From the beginning of his life Isaac seemed different than most limp cuddly infants. As soon as his mother Corinne (not her real name) held him he stiffened and almost stood in her arms. He wanted to nurse but couldn’t do it well. Though he was fussy when Corinne held him and didn’t seem to wholly enjoy the experience he seemed downright panicky when Corinne put him down. She would finally get him to sleep but then he would only sleep an hour and woke up screaming and sort of stiff.
Then at 4 months old he started waking from sleep in grand maul seizures and seemed even more needy and tired. Desperate to find some way of helping him sleep, Corinne got in the habit of wearing Isaac in a sling. At first he was highly resistant but she had read about the positive affects of sling wearing in helping uptight babies and hoped it would help him sleep. After two weeks of resisting it he finally adjusted and it helped calm him. Though he outgrew the seizures, throughout the remainder of his toddler hood, Isaac continued to be a somewhat removed child…often not responding when spoken to and unaware of things around him. He would pull away when hugged, though he sat comfortably in his sling. The only time he would be affectionate was when he was sleepy or not feeling well and so Corinne pursued these times to nurture that affectionate response.
Gradually as time went by, and when it became known that Isaac was mildly autistic, Corinne decided to double her efforts in reaching out to him and gradually he began to respond in kind.
Corinne was one of many parents who struggle to love an unresponsive child. While the very definition of autism includes a social handicap and unresponsiveness, it is, like any other handicap, an obstacle that can be overcome. Here are some symptoms and tips for helping a child who is difficult to love such as an autistic child compiled from *experts and life experiences of mothers like Corinne.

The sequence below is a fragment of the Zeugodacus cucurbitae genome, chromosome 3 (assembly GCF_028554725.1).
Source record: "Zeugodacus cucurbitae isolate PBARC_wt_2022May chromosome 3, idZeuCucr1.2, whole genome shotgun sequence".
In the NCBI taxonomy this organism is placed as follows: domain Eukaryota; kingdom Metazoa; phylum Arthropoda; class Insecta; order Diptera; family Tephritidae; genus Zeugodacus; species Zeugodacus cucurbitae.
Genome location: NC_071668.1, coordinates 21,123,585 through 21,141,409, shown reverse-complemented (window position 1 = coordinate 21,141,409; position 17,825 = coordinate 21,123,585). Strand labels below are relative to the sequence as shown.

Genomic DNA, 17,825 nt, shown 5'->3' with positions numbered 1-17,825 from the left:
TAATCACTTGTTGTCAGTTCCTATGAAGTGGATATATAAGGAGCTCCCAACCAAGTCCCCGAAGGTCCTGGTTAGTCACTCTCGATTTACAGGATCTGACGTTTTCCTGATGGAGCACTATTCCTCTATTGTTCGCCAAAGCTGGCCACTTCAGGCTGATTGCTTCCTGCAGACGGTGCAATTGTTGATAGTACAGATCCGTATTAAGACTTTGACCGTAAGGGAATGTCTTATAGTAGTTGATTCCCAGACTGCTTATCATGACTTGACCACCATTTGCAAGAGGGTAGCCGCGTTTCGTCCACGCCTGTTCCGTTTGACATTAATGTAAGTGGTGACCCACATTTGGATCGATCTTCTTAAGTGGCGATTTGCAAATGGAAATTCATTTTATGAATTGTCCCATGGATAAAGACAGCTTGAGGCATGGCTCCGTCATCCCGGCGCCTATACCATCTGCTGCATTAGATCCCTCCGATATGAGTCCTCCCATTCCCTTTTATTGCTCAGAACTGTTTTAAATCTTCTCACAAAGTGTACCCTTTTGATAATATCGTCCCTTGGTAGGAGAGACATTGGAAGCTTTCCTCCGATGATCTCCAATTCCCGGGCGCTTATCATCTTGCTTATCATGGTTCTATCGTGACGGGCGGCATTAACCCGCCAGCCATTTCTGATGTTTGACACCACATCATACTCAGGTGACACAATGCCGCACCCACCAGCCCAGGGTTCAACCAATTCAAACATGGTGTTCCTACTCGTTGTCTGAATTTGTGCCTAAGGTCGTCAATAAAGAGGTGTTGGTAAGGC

Symptoms typical of an autistic or unresponsive child.
1. Avoids eye contact.
2. Runs away from people.
3. Screams or tantrums without warning.
4. Is stiff and unresponsive when touched.
5. Doesn’t respond when talked to.
6. Only approaches you when there is something they want to talk about and often is difficult to understand.
Ways to help overcome these tendencies.
1. Find out what interests the child and get on their level.
2. Engage them by encouraging them to look at your eyes when you speak to them.
3. Speak calmly and have a count to ten exercise when child acts out emotionally.
4. Give hugs in a routine way (i.e before bed, and upon rising) so that the child knows what to expect.
5. With infants, keep trying to initiate affection such as sling wearing, responsive touch, playful touch, all kinds of touch. Don’t give up!
6. Use short sentences and frequent interactions as opposed to long lectures for long periods of time.
7. Make a routine of talking about their day, what they dreamed about, what they are playing with etc.
8. Read books and social stories about children who interact well with other people to the child.
9. Do role- plays with puppets and characters with young children acting out positive behavior and responding appropriately.
Perhaps in Corinne’s case it was helpful that she did not know her child was autistic till later on in childhood. She knew her child needed help loving her and she was determined to help him down that path. Instead of giving in to the despair that she first felt when she heard that he was autistic she continued to tackle the unresponsive unyielding tendencies in her son Isaac so that as an eleven-year old boy, he now initiates affection, says I love you, and exhibits compassion for ailing younger children. While he still is not extremely affectionate, he has come a long way from the distant child he once was.
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